>>Scott Stein: Hi, I'm Scott Stein, Senior Associate Editor at CNET.com and this is a ThinkPad X100e from Lenovo. And you may notice that it's a ThinkPad in red. Now, it also comes in black and this shiny red finish is only one of several nice prizes about this very Netbook like portable ThinkPad that's made to address kind of a travel business user who's looking for a very Netbook like device that they can take with them and still have a ThinkPad like experience. Now we heard this back at CES and we're excited about some of its design changes, particularly a raised chiclet style keypad, that's part of a new design that's also in the ThinkPad Edge and sort of a new enhanced small business user aimed ThinkPad line and we also like some of the really clean lines with it and had high expectations.
The keyboard is fantastic, really nice, wonderfully spaced out, great key response. I mean, we're kind of sticklers for that and the palm rest area is really nice and comfortable. All you can say is if you like writing, this is one of the best Netbooks that we've ever seen for writing. Although, Lenovo doesn't like to call it a Netbook, we really feel with a single core AMD Neo processor inside, it performs close enough to an atom processor that it's very Netbook equivalent. Although, this does have low level ATI graphics attached to it, it doesn't really offer any sort of tremendously great experience with graphics, provides a little bit of enhanced, if you really want to play games on it, video, especially HD, streaming can still be a little bit stuttery in our experience. But, what's really nice is the 11.6 inch screen which is mat, not very commonly seen, has a 1366 by 768 resolution, looks really nice in bright and a little bit funky, the track pad also has one of these very commonly seen ThinkPad control levers called the track point stuck right in the middle between the G,H and B keys with additional buttons above and below the track pad. Now, some of you who really like track points will be thrilled by that. We really didn't like it because it reduces the amount of space available on the multi-touch track pad. Track pad was great and responsive but there's really not enough room if you want to try to pinch to zoom, we kept running out of space.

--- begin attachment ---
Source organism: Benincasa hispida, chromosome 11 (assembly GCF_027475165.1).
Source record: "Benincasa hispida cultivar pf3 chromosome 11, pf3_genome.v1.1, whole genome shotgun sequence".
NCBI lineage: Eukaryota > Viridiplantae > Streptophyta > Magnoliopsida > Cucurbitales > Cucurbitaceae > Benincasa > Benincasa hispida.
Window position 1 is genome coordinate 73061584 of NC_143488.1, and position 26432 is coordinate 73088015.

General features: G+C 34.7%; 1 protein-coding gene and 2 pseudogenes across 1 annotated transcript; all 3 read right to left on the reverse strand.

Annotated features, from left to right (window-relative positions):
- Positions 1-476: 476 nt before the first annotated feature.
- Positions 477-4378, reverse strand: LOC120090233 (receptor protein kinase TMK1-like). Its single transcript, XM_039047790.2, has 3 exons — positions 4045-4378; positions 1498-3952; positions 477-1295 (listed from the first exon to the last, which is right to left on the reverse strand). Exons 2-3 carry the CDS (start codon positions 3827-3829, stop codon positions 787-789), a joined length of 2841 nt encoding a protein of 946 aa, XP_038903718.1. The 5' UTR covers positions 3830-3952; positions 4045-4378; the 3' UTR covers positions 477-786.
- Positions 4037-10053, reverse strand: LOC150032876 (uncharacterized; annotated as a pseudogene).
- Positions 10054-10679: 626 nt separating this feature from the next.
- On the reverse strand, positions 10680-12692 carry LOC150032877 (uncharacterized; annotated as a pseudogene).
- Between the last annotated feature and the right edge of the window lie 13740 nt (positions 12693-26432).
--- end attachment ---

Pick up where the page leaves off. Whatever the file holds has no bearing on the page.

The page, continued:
There aren't really many ports to speak of on this, there's three USB, one is powered, VGA out and that's pretty much it and the price is higher than you'll see on a lot of Netbooks. $449 is a starting point, ours went up to about $550 -- $570 if you add, you know, more than 160 gigs hard drive and 1 gig of RAM, kind of the Netbook standards.
There is a little bit of Lenovo enhanced experience which provides a little bit of improved start up times and it does use Windows 7 Home Premium or Professional as opposed to Windows 7 Starter. That might be good for some of you and also has a thing Advantage Suite software which ThinkPad users might quite like. So, hey, if you're corporate account is picking it up, this is a fantastic travel device. If you're shopping for a Netbook, you may want to consider for the keyboard but it is higher than we've seen compared to other equivalent types of computing devices.
One very important note, however, not to sound too dramatic about it, but when you use super portable computers, you do expect a pretty nice battery level life, especially when dealing with atoms. The six cell battery bulges at the back which you may not have seen. The issue though is it only got under four hours of battery life in our tests which is considerably lower than newer Pine Trail type N450 Atom processors that are available on all Netbooks now. So, unfortunately, that really marred our opinion to some extent on how excited we were about the ThinkPad X100e. It's like you have to consider if you're looking for something that goes all day without a charge.
I'm Scott Stein and this is the Lenovo ThinkPad X100e.